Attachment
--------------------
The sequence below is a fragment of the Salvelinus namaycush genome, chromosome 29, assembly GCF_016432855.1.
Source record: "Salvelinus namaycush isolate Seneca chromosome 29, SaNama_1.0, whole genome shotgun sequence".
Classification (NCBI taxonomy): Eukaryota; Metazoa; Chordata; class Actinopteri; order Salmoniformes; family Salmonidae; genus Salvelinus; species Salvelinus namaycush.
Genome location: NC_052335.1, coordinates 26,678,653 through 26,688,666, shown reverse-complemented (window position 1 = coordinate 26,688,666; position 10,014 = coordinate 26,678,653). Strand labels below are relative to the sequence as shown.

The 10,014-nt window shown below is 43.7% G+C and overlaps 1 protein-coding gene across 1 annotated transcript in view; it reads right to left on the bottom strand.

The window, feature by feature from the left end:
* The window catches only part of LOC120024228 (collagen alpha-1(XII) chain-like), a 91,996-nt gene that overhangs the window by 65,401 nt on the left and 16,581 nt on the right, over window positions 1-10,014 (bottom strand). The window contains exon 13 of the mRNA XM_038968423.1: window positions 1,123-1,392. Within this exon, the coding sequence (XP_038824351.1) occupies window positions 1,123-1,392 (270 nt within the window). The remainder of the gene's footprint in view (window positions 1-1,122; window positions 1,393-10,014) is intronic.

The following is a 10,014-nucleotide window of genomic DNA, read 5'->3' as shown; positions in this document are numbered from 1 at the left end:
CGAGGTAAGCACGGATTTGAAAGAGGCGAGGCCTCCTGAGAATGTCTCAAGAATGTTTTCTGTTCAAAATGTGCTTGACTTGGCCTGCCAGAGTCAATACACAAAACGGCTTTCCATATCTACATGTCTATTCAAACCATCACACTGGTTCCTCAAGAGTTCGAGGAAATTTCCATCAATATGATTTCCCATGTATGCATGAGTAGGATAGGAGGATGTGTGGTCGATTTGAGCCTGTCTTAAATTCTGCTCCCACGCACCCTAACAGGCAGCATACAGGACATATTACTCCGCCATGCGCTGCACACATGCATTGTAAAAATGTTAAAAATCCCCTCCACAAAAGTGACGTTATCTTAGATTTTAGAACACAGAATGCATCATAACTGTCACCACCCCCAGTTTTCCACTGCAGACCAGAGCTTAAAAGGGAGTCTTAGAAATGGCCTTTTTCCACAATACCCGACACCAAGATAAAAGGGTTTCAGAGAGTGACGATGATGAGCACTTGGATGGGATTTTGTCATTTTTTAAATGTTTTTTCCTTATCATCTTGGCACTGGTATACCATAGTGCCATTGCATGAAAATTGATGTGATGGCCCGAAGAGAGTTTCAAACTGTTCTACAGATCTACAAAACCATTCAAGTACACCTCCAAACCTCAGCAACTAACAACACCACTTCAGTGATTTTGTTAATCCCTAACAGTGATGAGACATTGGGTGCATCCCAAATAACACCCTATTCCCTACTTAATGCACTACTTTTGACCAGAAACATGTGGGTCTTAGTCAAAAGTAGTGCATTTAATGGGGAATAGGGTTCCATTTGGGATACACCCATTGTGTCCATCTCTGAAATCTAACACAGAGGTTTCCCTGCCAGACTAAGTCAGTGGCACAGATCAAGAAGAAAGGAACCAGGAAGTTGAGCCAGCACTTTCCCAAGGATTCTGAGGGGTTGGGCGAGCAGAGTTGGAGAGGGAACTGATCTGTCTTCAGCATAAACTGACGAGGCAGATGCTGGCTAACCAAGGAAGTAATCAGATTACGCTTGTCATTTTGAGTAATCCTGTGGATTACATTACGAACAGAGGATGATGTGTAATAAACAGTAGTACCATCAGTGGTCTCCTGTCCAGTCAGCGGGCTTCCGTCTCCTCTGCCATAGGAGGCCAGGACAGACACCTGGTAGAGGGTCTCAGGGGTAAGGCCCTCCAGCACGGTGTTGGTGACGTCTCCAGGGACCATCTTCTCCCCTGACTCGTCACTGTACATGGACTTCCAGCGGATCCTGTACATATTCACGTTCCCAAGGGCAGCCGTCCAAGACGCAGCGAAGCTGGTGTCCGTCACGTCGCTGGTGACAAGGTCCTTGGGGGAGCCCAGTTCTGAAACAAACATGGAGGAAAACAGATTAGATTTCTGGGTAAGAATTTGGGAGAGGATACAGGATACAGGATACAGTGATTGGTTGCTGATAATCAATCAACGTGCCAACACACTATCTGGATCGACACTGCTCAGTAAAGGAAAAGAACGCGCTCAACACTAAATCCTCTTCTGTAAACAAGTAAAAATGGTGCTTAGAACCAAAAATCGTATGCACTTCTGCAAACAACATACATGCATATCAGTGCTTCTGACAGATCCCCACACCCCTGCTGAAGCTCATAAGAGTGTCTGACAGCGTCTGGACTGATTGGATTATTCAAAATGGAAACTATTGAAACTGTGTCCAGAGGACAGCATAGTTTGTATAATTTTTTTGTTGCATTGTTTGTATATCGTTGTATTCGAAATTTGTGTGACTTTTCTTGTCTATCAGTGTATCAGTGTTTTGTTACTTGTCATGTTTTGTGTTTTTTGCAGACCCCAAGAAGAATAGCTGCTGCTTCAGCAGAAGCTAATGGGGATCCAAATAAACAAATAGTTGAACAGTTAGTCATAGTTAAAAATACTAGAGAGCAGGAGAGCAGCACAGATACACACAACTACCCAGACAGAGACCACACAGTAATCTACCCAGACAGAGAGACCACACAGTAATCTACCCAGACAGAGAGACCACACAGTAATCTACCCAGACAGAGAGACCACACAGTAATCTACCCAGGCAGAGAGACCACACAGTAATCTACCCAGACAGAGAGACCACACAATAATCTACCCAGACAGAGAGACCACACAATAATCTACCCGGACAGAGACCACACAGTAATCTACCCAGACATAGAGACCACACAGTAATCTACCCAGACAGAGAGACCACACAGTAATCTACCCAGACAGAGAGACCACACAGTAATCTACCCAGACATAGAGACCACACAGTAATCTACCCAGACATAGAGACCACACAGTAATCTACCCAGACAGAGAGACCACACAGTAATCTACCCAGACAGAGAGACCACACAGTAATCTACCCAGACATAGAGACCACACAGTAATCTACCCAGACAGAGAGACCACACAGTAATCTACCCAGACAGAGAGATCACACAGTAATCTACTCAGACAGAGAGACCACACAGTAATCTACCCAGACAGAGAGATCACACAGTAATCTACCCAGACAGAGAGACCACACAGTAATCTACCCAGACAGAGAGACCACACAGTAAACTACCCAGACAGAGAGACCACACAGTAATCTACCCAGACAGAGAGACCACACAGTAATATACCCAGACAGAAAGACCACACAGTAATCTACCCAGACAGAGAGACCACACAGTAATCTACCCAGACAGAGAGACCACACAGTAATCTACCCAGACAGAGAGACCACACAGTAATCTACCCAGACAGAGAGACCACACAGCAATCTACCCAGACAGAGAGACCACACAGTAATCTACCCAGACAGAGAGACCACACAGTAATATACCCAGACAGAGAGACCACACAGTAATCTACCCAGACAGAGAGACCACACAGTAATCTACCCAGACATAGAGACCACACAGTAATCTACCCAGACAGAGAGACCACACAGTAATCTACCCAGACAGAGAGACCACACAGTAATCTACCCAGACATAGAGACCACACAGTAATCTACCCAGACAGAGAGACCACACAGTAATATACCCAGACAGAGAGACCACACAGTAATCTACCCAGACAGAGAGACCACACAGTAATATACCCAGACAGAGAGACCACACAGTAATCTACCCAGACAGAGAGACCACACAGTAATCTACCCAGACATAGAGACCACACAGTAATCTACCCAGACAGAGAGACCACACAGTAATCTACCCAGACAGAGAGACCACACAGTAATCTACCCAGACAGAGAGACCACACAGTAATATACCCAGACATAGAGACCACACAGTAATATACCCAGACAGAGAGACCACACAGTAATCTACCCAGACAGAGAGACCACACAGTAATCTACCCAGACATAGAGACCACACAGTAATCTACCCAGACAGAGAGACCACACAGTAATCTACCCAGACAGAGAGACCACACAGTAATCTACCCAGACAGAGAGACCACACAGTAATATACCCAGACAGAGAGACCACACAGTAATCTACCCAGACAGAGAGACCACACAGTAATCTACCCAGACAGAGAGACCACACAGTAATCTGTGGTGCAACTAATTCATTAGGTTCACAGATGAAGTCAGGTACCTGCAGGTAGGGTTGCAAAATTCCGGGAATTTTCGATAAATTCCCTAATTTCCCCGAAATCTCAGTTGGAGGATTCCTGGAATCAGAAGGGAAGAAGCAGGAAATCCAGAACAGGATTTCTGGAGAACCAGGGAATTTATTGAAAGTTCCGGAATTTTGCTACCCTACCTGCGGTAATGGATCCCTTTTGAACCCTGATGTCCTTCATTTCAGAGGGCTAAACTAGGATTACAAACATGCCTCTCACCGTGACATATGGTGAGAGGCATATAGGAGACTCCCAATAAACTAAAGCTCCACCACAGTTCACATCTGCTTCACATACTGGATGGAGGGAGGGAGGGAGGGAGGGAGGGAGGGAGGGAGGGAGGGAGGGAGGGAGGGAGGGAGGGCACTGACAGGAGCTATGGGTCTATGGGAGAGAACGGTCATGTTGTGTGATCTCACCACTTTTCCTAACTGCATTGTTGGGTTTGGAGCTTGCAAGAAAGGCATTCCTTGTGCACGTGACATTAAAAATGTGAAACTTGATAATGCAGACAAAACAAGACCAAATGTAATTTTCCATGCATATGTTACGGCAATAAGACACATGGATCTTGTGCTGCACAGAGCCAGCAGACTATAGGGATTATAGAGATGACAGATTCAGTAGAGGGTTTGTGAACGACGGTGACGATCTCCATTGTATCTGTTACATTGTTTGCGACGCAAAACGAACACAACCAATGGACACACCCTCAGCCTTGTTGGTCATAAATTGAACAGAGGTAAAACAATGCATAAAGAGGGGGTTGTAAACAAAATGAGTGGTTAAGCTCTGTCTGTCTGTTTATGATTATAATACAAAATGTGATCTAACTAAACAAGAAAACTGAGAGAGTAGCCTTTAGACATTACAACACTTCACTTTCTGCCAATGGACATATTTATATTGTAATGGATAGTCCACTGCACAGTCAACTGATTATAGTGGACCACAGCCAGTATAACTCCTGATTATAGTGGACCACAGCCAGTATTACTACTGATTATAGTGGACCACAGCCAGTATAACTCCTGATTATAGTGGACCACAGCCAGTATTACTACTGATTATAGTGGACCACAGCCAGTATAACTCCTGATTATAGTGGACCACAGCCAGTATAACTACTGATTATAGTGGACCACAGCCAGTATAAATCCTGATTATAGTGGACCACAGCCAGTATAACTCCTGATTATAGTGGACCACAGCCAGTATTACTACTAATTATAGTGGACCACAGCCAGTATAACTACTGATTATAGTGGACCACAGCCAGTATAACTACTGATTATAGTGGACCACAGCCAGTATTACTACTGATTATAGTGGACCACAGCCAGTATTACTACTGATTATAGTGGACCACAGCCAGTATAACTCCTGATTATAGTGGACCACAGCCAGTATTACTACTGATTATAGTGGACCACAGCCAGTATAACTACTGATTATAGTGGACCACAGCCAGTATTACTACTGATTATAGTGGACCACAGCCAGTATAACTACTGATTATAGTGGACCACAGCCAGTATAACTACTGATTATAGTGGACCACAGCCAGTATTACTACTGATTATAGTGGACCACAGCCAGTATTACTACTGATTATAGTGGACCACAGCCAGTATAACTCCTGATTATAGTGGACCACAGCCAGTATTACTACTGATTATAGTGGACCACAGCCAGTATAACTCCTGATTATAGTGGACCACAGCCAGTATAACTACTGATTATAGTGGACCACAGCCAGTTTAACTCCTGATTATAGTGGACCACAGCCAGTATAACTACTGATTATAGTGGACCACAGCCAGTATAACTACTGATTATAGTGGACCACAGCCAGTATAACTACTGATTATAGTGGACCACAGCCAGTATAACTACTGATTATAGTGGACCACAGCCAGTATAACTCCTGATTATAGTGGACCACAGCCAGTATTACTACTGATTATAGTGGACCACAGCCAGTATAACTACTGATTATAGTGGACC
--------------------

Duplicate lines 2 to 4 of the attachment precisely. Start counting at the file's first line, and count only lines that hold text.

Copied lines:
Source record: "Salvelinus namaycush isolate Seneca chromosome 29, SaNama_1.0, whole genome shotgun sequence".
Classification (NCBI taxonomy): Eukaryota; Metazoa; Chordata; class Actinopteri; order Salmoniformes; family Salmonidae; genus Salvelinus; species Salvelinus namaycush.
Genome location: NC_052335.1, coordinates 26,678,653 through 26,688,666, shown reverse-complemented (window position 1 = coordinate 26,688,666; position 10,014 = coordinate 26,678,653). Strand labels below are relative to the sequence as shown.